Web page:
LAS VEGAS (KLAS) — Metro police had 82 vehicle pursuits in 2022, the highest in the past 10 years and well above the average of 48.3 per year.

Seventeen pursuits last year exceeded 100 mph, and seven went above 120 mph, according to Metro.

Statistics from the Las Vegas Metropolitan Police Department showed an upward trend in vehicle pursuits, but a decrease in the number of officer-involved shootings in 2022 compared to the 10-year average. Metro’s “Use of Force and Vehicle Pursuit Statistical Report 2018-2022” was released Thursday.

A total of 14 officer-involved shootings occurred in Metro’s jurisdiction last year, lower than the 10-year average of 15.8. The number of OIS incidents has ranged from 10 to 22 each year. Metro reports 8 people were killed in the 14 OIS incidents last year.

(Las Vegas Metropolitan Police Department)

The bulk of statistics in Metro’s report summarized the last five years of data. The report shows the dangers officers face in the field and the deadly consequences when they fire their weapons.

Officer Truong Thai was the only officer killed by a suspect in the past five years, shot to death as he responded to a disturbance call on Oct. 13, 2022. That five-year timeframe includes the June 1, 2020, shooting of Officer Shay Mikalonis, who continues to recover from critical injuries after he was shot while working on the Strip during protests that followed the killing of George Floyd by police officers in Minneapolis.

According to the report, 40 civilians were killed in a total of 81 officer-involved shootings from 2018 to 2022.

The document describes the required reports on OIS incidents — including “non-deadly use of force” incidents — as well as all the training that officers are required to complete. But there’s also information about timeframes when the shootings occur, how many officers are on scene, demographics of police and victims, weapons involved and a look at discipline for officers.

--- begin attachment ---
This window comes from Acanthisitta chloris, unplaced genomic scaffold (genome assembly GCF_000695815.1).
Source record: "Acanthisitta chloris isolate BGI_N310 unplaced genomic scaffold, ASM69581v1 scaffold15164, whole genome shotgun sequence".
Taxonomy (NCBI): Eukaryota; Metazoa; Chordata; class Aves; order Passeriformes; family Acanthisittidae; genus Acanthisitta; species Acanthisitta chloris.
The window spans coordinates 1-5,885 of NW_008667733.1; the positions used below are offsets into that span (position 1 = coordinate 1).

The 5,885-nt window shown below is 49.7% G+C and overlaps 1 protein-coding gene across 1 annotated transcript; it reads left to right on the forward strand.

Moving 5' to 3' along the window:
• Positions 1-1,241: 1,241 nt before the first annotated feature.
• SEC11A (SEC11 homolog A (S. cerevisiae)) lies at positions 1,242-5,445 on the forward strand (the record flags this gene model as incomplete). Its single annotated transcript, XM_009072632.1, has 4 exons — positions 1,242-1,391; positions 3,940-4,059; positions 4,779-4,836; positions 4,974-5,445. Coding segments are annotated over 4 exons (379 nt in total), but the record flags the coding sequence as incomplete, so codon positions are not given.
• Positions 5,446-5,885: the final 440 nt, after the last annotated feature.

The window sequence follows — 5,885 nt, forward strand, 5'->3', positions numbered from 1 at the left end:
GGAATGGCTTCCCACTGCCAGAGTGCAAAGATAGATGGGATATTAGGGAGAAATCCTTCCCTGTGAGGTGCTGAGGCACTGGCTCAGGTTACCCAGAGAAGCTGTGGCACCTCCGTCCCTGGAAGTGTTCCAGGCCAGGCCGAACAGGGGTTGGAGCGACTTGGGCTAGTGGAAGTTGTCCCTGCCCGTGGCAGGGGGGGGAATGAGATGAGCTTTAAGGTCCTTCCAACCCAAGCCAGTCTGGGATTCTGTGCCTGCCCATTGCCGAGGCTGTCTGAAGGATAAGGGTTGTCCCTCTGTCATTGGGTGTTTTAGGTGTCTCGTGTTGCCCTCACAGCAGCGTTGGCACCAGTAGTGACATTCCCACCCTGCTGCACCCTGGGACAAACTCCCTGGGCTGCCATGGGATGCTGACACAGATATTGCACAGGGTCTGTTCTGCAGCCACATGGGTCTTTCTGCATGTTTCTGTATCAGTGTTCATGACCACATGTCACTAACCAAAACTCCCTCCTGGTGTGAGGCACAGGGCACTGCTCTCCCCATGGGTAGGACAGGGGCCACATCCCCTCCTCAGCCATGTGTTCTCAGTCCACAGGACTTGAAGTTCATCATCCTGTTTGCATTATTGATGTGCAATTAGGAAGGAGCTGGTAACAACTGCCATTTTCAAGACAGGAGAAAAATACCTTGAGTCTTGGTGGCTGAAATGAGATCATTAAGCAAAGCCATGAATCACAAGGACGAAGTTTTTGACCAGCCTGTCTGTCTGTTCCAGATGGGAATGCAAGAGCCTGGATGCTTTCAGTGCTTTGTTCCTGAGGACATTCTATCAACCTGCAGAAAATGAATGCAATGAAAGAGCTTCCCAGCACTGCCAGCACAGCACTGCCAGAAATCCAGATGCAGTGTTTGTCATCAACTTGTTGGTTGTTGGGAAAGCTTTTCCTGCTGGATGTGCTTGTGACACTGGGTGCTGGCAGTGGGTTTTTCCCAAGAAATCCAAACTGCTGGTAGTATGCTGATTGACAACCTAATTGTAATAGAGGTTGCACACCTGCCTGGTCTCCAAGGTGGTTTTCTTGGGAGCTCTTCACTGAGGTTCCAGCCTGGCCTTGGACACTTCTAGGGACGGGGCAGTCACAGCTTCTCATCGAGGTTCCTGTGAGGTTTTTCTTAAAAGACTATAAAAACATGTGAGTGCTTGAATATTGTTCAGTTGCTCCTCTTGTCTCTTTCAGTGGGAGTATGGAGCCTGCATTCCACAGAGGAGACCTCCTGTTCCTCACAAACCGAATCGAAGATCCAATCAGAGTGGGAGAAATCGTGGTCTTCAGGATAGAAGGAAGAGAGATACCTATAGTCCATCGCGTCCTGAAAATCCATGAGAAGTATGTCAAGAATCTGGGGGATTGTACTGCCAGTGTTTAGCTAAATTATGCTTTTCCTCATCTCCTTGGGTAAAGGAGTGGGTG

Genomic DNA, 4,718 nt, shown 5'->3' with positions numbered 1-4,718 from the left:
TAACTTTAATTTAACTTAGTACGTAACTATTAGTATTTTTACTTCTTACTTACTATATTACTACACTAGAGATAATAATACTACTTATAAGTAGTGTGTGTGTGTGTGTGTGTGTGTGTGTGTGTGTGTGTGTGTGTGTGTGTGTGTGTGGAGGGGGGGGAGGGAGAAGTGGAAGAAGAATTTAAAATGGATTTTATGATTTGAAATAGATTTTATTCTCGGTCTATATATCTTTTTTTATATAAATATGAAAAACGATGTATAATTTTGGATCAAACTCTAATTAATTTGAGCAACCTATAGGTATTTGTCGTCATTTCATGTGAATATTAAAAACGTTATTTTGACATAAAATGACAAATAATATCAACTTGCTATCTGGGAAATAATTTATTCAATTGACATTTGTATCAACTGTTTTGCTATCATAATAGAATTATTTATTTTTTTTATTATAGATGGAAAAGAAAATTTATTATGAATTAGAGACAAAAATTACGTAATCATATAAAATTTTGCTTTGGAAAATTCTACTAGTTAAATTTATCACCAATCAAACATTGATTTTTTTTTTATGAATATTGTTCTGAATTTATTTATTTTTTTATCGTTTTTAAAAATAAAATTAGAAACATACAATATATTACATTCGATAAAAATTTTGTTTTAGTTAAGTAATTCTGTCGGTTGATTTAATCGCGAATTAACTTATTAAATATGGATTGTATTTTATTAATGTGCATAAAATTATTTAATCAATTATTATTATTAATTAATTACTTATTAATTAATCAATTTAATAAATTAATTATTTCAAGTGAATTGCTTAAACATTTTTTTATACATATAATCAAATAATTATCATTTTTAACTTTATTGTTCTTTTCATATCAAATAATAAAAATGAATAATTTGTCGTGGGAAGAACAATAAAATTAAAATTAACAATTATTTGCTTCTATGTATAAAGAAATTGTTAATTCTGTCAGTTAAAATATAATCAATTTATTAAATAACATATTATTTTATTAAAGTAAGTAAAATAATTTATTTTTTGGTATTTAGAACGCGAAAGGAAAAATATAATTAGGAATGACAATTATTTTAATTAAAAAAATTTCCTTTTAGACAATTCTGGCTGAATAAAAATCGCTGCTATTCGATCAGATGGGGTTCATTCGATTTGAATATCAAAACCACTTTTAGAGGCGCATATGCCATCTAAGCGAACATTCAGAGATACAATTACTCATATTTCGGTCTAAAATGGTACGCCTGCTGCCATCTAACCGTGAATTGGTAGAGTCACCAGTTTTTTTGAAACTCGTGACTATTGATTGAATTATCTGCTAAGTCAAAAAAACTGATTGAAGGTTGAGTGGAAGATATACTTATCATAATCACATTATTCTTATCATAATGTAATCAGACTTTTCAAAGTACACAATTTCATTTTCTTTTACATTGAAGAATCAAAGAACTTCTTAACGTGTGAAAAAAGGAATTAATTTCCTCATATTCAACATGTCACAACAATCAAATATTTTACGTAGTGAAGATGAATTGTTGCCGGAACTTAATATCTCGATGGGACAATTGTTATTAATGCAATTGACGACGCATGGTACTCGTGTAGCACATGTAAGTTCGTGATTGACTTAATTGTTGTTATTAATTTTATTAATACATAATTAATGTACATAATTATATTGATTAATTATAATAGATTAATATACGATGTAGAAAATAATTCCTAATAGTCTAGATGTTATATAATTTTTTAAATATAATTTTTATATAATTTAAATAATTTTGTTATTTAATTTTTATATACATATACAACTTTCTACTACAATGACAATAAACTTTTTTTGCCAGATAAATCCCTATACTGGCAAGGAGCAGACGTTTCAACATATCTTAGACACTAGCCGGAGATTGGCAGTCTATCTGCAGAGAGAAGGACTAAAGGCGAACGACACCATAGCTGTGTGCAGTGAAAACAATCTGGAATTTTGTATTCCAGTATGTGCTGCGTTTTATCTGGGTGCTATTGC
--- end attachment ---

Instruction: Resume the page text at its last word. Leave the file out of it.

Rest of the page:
Of the 28 use-of-force cases (deadly and non-deadly) in 2022, 25 were given “administrative approval” by a review board, and questions were raised about tactics/decision-making in only three cases. It was the first time in the past five years that there were no cases receiving “administrative disapproval.” Written reprimands were issued following investigations by the use-of-force review board and the tactical review board. No officers were terminated, the report showed.

Body-worn cameras were activated 91% of the time.

Investigations that followed vehicle pursuits showed that three out of four allegations against officers were sustained, the report showed.

Nearly a quarter of all pursuits were discontinued, either by the officer (4), a sergeant (10), or the watch commander or a lieutenant (5). And 70% of pursuits lasted five minutes or less.

Statistics on injuries showed that the subject of the chase was usually the only person hurt, but in seven cases, the subject and an uninvolved citizen were hurt. In five other cases, an uninvolved citizen was the only person hurt. Officers were only hurt in four of the 82 pursuits.